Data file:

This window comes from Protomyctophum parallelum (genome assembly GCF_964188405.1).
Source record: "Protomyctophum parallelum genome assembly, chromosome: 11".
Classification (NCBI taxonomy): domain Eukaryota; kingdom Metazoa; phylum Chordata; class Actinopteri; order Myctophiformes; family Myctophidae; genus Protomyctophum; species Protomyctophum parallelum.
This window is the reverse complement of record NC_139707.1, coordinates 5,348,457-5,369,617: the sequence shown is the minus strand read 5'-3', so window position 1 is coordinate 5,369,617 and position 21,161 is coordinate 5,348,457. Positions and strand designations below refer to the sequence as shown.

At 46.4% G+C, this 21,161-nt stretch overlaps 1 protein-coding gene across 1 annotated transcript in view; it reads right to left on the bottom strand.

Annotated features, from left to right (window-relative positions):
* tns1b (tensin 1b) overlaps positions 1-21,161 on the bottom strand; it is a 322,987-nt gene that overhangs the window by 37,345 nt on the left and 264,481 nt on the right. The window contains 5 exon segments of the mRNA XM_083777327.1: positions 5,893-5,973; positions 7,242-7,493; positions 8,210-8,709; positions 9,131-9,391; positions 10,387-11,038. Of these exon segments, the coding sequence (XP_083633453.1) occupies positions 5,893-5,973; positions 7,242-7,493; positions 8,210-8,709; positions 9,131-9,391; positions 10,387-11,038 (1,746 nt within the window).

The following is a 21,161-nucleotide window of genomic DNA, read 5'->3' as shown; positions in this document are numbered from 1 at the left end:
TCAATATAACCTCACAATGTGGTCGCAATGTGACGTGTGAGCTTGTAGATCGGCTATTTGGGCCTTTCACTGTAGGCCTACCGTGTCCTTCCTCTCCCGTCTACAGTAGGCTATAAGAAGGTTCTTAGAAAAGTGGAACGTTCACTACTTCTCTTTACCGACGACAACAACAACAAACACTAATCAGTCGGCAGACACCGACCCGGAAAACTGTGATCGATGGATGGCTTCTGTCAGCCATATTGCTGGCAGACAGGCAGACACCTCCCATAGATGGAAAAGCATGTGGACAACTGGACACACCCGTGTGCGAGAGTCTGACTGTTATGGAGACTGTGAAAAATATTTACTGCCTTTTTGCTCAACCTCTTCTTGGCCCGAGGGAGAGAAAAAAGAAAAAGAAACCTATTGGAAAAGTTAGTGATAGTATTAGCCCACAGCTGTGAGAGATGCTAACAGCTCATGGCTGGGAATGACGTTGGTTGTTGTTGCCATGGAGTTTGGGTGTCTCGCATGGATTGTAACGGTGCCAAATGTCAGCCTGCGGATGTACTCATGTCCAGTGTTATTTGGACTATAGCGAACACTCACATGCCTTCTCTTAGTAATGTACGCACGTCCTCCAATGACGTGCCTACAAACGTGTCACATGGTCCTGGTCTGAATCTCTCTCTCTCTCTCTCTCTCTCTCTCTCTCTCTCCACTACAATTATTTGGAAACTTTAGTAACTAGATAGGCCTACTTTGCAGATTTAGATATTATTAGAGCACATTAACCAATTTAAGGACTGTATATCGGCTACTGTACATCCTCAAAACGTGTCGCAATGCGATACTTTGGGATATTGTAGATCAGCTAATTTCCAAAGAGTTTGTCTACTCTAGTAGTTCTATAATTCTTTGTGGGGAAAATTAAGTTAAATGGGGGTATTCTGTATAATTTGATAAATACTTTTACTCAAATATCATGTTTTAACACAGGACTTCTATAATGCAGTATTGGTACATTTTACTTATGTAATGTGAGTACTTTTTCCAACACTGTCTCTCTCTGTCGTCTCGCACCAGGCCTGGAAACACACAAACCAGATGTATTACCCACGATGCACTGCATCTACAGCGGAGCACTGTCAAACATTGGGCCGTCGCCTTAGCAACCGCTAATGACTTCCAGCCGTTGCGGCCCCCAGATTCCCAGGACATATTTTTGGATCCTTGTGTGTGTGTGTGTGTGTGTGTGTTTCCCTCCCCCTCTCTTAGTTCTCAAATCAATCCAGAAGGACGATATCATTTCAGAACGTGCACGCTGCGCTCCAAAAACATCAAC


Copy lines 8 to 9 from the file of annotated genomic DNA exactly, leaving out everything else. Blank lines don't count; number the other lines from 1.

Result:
The following is a 21,161-nucleotide window of genomic DNA, read 5'->3' as shown; positions in this document are numbered from 1 at the left end:
TCAATATAACCTCACAATGTGGTCGCAATGTGACGTGTGAGCTTGTAGATCGGCTATTTGGGCCTTTCACTGTAGGCCTACCGTGTCCTTCCTCTCCCGTCTACAGTAGGCTATAAGAAGGTTCTTAGAAAAGTGGAACGTTCACTACTTCTCTTTACCGACGACAACAACAACAAACACTAATCAGTCGGCAGACACCGACCCGGAAAACTGTGATCGATGGATGGCTTCTGTCAGCCATATTGCTGGCAGACAGGCAGACACCTCCCATAGATGGAAAAGCATGTGGACAACTGGACACACCCGTGTGCGAGAGTCTGACTGTTATGGAGACTGTGAAAAATATTTACTGCCTTTTTGCTCAACCTCTTCTTGGCCCGAGGGAGAGAAAAAAGAAAAAGAAACCTATTGGAAAAGTTAGTGATAGTATTAGCCCACAGCTGTGAGAGATGCTAACAGCTCATGGCTGGGAATGACGTTGGTTGTTGTTGCCATGGAGTTTGGGTGTCTCGCATGGATTGTAACGGTGCCAAATGTCAGCCTGCGGATGTACTCATGTCCAGTGTTATTTGGACTATAGCGAACACTCACATGCCTTCTCTTAGTAATGTACGCACGTCCTCCAATGACGTGCCTACAAACGTGTCACATGGTCCTGGTCTGAATCTCTCTCTCTCTCTCTCTCTCTCTCTCTCTCTCTCCACTACAATTATTTGGAAACTTTAGTAACTAGATAGGCCTACTTTGCAGATTTAGATATTATTAGAGCACATTAACCAATTTAAGGACTGTATATCGGCTACTGTACATCCTCAAAACGTGTCGCAATGCGATACTTTGGGATATTGTAGATCAGCTAATTTCCAAAGAGTTTGTCTACTCTAGTAGTTCTATAATTCTTTGTGGGGAAAATTAAGTTAAATGGGGGTATTCTGTATAATTTGATAAATACTTTTACTCAAATATCATGTTTTAACACAGGACTTCTATAATGCAGTATTGGTACATTTTACTTATGTAATGTGAGTACTTTTTCCAACACTGTCTCTCTCTGTCGTCTCGCACCAGGCCTGGAAACACACAAACCAGATGTATTACCCACGATGCACTGCATCTACAGCGGAGCACTGTCAAACATTGGGCCGTCGCCTTAGCAACCGCTAATGACTTCCAGCCGTTGCGGCCCCCAGATTCCCAGGACATATTTTTGGATCCTTGTGTGTGTGTGTGTGTGTGTGTGTTTCCCTCCCCCTCTCTTAGTTCTCAAATCAATCCAGAAGGACGATATCATTTCAGAACGTGCACGCTGCGCTCCAAAAACATCAAC